Media Coverage

Discussion in 'Current Affairs, News and Analysis' started by Darthspud, Jun 5, 2006.

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  1. Sunday Telegraph

    Is it just me or does the British Media seem to be getting a little more vocal in its support and coverage of the Armed Forces of the Nation?

    The link above is one of a number i saw over the last week, and most were extremely well written ,apart from Col. Collins again,and made well thought points for a non-military readership.

    Col. Collins

    Does the man have no modesty?
    He can hardly hope that the British Army would regard him in the same way Monty was held by our forefathers-in-arms, and his constant need for media attention is both annoying and counter-productive for him.
    He will never again command British troops and should like many before him,find another life away from the military.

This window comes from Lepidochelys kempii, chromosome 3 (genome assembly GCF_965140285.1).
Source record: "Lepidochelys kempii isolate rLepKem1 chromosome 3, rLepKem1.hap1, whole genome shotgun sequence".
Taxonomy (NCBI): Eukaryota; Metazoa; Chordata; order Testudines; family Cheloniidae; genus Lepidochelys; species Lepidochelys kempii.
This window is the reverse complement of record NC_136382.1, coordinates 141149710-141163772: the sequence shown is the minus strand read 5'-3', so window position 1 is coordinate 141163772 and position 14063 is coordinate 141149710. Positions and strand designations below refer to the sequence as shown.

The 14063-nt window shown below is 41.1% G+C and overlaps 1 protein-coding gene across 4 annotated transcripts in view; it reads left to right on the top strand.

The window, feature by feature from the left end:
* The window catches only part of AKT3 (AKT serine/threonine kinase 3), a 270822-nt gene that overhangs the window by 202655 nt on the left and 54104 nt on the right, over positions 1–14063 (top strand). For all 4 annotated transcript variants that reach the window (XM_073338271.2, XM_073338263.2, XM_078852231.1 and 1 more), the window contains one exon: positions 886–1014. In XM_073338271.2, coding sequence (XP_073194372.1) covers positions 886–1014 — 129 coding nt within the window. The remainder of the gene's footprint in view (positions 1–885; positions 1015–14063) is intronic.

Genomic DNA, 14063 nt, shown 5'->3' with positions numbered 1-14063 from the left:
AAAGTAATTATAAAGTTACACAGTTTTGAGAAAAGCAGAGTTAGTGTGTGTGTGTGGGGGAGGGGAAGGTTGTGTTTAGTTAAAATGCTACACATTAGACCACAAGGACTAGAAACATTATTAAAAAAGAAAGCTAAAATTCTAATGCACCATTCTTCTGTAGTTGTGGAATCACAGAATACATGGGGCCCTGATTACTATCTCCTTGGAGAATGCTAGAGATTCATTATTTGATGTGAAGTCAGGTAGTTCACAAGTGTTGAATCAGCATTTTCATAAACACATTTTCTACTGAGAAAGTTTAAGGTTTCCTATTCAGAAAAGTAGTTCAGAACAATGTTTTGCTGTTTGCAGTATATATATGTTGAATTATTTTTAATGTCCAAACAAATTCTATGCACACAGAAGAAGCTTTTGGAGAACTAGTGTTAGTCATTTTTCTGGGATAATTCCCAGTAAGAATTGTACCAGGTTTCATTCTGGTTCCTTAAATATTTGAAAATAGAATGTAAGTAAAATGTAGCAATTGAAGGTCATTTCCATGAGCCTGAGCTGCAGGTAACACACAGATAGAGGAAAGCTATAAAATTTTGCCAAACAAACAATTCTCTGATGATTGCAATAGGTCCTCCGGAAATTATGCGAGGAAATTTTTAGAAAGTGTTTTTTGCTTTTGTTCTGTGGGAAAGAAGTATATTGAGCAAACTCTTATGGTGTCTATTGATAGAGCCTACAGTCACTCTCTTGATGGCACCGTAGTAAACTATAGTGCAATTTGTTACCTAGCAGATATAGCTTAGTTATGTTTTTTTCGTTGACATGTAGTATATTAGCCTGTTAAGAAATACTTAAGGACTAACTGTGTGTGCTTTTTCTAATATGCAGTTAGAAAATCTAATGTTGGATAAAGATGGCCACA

p.s. for Hackle, loved the tie on your t.v. interview last week :)
     
  2. Goatman

    Goatman LE Book Reviewer

    Darth,

    since the links will only open if you are a subscriber, fancy doing a cut and paste for us illiterate Morning Star types ?
     
  3. OldSnowy

    OldSnowy LE Moderator Book Reviewer

    The first of the two articles Mentioned. All (c) Telegraph Group Newspapers. And I'm pretty sure you don't have to pay for access - I don't!

    Permission, please, to let my bottom lip quiver
    By Nigel Farndale
    (Filed: 04/06/2006)